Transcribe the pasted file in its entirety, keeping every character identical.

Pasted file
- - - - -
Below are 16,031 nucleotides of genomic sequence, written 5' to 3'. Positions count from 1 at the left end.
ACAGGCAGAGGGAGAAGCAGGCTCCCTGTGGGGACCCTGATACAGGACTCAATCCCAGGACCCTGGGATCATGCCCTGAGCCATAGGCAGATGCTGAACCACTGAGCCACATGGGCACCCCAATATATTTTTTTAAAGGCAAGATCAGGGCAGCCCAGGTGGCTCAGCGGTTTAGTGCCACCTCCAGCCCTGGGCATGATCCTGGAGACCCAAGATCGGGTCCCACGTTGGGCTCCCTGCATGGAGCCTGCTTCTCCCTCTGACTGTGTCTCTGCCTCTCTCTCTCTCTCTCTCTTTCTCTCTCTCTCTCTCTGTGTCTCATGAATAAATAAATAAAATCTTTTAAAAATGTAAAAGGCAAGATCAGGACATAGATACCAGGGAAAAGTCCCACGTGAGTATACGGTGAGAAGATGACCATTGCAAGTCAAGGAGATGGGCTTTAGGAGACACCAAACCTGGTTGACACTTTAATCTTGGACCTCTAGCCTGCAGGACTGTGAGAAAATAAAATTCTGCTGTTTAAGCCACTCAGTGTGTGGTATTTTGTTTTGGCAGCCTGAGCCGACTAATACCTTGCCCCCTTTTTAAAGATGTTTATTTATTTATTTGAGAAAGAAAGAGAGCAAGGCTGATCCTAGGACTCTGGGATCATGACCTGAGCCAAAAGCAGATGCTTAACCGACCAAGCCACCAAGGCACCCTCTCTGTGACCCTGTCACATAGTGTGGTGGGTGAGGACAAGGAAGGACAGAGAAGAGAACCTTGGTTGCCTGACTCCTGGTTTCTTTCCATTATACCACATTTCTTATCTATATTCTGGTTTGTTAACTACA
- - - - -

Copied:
Below are 16,031 nucleotides of genomic sequence, written 5' to 3'. Positions count from 1 at the left end.
ACAGGCAGAGGGAGAAGCAGGCTCCCTGTGGGGACCCTGATACAGGACTCAATCCCAGGACCCTGGGATCATGCCCTGAGCCATAGGCAGATGCTGAACCACTGAGCCACATGGGCACCCCAATATATTTTTTTAAAGGCAAGATCAGGGCAGCCCAGGTGGCTCAGCGGTTTAGTGCCACCTCCAGCCCTGGGCATGATCCTGGAGACCCAAGATCGGGTCCCACGTTGGGCTCCCTGCATGGAGCCTGCTTCTCCCTCTGACTGTGTCTCTGCCTCTCTCTCTCTCTCTCTCTTTCTCTCTCTCTCTCTCTGTGTCTCATGAATAAATAAATAAAATCTTTTAAAAATGTAAAAGGCAAGATCAGGACATAGATACCAGGGAAAAGTCCCACGTGAGTATACGGTGAGAAGATGACCATTGCAAGTCAAGGAGATGGGCTTTAGGAGACACCAAACCTGGTTGACACTTTAATCTTGGACCTCTAGCCTGCAGGACTGTGAGAAAATAAAATTCTGCTGTTTAAGCCACTCAGTGTGTGGTATTTTGTTTTGGCAGCCTGAGCCGACTAATACCTTGCCCCCTTTTTAAAGATGTTTATTTATTTATTTGAGAAAGAAAGAGAGCAAGGCTGATCCTAGGACTCTGGGATCATGACCTGAGCCAAAAGCAGATGCTTAACCGACCAAGCCACCAAGGCACCCTCTCTGTGACCCTGTCACATAGTGTGGTGGGTGAGGACAAGGAAGGACAGAGAAGAGAACCTTGGTTGCCTGACTCCTGGTTTCTTTCCATTATACCACATTTCTTATCTATATTCTGGTTTGTTAACTACA